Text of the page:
10 May – Cold front cold shoulder

Go away cold front!
You’re not welcome here.
Stop pelting Spring’s bright flowers
with your little rocks of fear.
This is the weather
for April or March –
leave May alone!
Blow away! Quick march!
We’re tired of your hail
and single figure degrees.
Leave us alone now!
Give Spring some peace!
We’re ready for coatless days
and fine firepit nights…
let us have our sunshine –
give up your fight!

9 May – The bluebell manifesto

More than half the world’s bluebells grow in the UK
so don’t ever miss out on enjoying them in May.
Make sure you set aside at least one day
to walk among their fabulous, fragrant array.

You’ll find them growing wild in all our ancient woods
but why not plant their bulbs in every built-up neighbourhood?
Then they can do each citizen the power of good –
transforming the mundane with exquisite Wedgwood.

The world is much improved by well placed petal power,
uplifting the lonely and brightening the dour;
dousing the dull in heady flower showers,
making every minute feel like golden hour.

9 May - Bluebell manifesto

8 May – Forest bathing

I’m putting off any more procrastination
and booking myself onto a woodland vacation
where I can dose up on a free prescription
of health-boosting benefits beyond description.
I’m ready to breathe in my fill of phytoncides
while adrenaline and cortisol quietly subside.
I’ll happily let the green enhance my white blood cells
and relax in all its beauty while my immunity swells.
This is the science of ‘shinrin-yoku’ –
I hope you will explore its wonders too.

7 May – Treasure hunt

Searching for clues
written in spraint,
stealing down to the river
ready to wait…
Deposits on rocks
give it away;
the otters are back
on our stretch again!
This, for me,
is a wild weekend night –
staying up late
to catch a rare sight
of a run and dive
or brief bobbing head;
a rippling splash
already past the next bend.

5 May – The demon in the conservatory

There’s a demon in the conservatory
with two tiny green horns.
I don’t trust him at all
despite his frail, diminutive form.
It won’t be too long now
till his true colours gleam
and hints of his fiery powers
will be unmistakably seen.
They’ll grow in devilish points
all over his strengthening frame –
threatening savage burns,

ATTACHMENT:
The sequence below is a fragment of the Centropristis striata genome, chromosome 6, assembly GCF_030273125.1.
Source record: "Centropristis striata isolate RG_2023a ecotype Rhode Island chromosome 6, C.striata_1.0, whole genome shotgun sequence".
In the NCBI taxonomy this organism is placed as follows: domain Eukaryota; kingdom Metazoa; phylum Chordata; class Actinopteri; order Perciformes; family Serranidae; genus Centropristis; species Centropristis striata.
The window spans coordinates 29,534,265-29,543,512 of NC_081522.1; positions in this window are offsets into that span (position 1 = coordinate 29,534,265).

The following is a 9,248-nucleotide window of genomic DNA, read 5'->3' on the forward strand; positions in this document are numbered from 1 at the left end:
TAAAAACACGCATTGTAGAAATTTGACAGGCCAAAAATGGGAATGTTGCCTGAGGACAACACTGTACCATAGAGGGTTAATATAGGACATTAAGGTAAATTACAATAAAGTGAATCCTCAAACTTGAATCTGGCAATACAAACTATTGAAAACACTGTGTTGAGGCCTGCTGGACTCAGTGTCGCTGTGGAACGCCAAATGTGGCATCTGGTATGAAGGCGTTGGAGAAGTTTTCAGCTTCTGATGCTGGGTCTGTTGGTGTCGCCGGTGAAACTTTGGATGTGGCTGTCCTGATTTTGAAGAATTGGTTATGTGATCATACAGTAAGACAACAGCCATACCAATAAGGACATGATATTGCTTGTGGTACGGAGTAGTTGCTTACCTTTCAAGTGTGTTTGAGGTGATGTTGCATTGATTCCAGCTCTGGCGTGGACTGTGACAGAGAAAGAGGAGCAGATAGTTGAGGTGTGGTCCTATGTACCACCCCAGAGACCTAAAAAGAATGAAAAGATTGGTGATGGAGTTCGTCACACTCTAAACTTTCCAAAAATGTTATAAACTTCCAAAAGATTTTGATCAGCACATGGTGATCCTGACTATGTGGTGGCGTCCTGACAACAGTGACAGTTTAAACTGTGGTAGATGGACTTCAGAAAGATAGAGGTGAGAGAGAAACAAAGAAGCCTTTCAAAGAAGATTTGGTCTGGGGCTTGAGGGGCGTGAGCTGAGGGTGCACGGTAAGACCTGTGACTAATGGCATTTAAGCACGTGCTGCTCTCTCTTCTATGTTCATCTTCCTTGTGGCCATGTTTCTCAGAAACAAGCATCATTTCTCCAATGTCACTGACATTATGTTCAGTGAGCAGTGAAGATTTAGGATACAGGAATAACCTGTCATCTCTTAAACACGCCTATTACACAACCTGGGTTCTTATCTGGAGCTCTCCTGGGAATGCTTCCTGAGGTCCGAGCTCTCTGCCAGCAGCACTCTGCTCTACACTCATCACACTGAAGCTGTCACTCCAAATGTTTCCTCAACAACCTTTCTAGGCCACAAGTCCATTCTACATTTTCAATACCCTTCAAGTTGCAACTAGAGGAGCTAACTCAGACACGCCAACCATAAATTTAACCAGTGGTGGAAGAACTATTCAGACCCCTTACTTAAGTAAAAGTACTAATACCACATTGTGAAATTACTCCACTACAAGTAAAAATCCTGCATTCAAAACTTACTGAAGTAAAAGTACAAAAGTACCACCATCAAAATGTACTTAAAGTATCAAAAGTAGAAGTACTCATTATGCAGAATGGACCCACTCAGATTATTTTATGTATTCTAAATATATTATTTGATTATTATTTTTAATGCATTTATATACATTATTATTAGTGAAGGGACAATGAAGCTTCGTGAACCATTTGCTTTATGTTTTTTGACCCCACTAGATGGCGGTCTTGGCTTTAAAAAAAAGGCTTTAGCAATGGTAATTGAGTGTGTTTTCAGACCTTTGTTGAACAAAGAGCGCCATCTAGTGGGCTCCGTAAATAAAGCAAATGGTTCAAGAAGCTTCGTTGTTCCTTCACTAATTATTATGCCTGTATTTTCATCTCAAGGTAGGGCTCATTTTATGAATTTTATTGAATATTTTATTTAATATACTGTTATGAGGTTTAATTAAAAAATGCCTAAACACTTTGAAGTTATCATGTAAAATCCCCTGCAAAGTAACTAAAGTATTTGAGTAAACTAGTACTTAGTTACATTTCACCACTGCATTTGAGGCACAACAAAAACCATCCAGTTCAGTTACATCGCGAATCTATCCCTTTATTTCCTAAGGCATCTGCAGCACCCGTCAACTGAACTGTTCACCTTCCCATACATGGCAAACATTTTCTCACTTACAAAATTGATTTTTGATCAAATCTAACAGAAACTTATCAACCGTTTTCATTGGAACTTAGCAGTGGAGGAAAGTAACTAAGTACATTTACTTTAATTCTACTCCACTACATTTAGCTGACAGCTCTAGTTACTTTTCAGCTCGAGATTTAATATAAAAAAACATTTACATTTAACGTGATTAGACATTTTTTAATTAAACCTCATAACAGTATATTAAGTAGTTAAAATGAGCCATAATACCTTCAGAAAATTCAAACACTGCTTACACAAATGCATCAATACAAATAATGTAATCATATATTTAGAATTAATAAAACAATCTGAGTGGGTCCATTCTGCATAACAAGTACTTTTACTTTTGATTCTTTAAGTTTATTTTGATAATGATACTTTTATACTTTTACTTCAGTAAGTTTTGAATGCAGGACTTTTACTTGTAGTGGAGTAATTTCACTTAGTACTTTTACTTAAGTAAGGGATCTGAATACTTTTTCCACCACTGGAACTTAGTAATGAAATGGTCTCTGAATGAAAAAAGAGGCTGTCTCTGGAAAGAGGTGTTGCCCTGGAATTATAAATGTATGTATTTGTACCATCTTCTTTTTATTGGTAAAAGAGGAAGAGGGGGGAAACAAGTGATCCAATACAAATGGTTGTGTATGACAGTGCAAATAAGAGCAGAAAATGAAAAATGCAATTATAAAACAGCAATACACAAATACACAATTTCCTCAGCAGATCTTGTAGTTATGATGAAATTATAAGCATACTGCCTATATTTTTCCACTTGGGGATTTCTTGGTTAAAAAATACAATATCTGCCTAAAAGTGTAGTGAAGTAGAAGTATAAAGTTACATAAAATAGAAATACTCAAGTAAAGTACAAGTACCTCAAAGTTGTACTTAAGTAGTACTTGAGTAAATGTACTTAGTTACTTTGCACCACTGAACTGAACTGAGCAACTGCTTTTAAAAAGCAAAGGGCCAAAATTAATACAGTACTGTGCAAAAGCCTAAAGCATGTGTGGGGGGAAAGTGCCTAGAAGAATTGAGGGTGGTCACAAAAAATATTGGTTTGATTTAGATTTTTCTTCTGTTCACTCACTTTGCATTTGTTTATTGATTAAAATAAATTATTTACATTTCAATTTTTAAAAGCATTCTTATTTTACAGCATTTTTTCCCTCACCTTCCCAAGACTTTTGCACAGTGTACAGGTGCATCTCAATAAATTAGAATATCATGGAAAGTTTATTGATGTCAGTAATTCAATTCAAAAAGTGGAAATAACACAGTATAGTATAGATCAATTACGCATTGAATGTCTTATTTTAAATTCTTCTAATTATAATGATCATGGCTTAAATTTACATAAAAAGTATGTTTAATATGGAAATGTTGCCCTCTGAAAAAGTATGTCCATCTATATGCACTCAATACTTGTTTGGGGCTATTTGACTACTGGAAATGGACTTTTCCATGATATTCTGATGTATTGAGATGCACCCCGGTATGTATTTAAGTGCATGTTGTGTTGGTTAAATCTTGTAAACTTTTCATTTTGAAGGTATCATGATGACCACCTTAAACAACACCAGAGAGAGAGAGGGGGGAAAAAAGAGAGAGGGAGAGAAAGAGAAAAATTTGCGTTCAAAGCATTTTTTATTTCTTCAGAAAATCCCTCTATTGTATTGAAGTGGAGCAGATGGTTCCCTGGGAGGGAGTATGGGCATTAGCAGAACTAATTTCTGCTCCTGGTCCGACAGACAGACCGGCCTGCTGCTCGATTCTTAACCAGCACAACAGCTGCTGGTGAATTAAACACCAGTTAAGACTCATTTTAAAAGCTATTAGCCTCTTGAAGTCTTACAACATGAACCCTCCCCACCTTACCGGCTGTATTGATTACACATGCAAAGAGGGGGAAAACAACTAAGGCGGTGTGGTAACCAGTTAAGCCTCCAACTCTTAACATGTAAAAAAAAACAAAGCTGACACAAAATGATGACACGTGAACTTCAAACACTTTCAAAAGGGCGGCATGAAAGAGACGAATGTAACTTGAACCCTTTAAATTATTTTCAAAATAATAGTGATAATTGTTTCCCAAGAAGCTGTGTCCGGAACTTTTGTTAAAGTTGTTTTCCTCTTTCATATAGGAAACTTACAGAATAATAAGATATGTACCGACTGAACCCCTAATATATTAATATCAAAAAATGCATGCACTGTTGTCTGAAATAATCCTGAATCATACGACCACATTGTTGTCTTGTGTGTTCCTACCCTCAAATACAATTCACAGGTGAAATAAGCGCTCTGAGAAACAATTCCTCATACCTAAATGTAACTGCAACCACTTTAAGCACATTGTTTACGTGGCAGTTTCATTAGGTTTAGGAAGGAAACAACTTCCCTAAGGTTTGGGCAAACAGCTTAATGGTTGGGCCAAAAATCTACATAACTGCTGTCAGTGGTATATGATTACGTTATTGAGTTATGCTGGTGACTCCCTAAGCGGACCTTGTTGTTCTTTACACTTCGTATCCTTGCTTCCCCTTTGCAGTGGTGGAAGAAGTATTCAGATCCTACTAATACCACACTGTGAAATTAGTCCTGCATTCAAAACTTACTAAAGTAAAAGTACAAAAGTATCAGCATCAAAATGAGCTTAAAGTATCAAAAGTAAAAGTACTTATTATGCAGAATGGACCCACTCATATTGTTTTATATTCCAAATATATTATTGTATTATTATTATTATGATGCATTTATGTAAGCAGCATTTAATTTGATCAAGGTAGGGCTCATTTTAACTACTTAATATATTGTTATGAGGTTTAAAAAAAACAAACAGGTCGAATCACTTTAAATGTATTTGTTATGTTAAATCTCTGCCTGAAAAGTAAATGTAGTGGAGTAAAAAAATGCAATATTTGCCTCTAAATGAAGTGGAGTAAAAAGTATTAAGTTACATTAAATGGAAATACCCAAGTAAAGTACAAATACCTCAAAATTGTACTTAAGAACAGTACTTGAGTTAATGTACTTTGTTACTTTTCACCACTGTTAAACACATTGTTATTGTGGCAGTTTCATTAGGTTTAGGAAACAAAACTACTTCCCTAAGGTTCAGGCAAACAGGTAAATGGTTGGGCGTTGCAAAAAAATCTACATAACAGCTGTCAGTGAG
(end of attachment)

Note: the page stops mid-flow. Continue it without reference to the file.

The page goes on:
matching his diabolical name.

4 May – Wisteria hysteria

Wisteria hysteria seizes me every time.
I can’t help acting as if its trailing blooms are mine;
leaning over gates and walls without neighbours’ consent –
desperate for a hit of its heavenly, heady scent.
Its heavy hanging flowers have me utterly enthralled,
there’s a Briar-Rose-enchanted-castle-sense about it all.
Oh, to grow a bower of cascades in my bedroom,
and sleep among their blue rain falls till late each afternoon.
But until I can live out Aurora’s daytime dreams,
I’ll have to keep inhaling this fragrance by illicit means.

3 May – Breakfast in the woods

You bring the blanket,
I’ll bring the tea,
come and have breakfast
in the woods with me.
The light will be dappling
every forest glade,
magicking the morning
with sun-kissed shade.
And the floor will be covered
with a billion bluebells,
their heady fragrance balanced
by petrichor smells.
Let’s catch the final bars
of the bird’s dawn opus
and give their wild melodies
our full, devoted focus.
Let’s hold this perfect hour
for as long as it can last,
and share all our secrets
while the day ambles past.

2 May – The great exchange

I’m searching the skies for the first few swifts,
even as the geese conclude their northward drifts.
Strange to think if I lived in Norway or Sweden
such different birds would herald my Spring season.
Stranger still to think about the whole great exchange
and how so many avian species know how to arrange
their jaw-dropping migrations around our vast planet –
to imagine myself inside the minds of cuckoos or gannets.
Migration is a marvel we are only starting to unravel
as we investigate the routes each different bird travels.
People used to believe swallows hibernated in dirt
before it was discovered just how far they traversed.
And still no one has charted where house martins go –
for now that is a mystery we must keep waiting to know.
We think that many birds can read magnetic forces
and orientate directions from the sun and stars’ courses.
We know some find their way without first being shown,
the route somehow understood before being known.
Millions race back home, hundreds of kilometres a day,
only pausing intermittently for short breaks on the way.
The distances they fly are astounding for their size –
a bi-annual Olympics played out before distracted eyes.
For all that we achieve with our advanced technology,
this great exchange holds an even greater awe for me.
I will never tire of learning about these brave explorers’ routes
and their in-built natural navigator system attributes.

1 May - The great exchange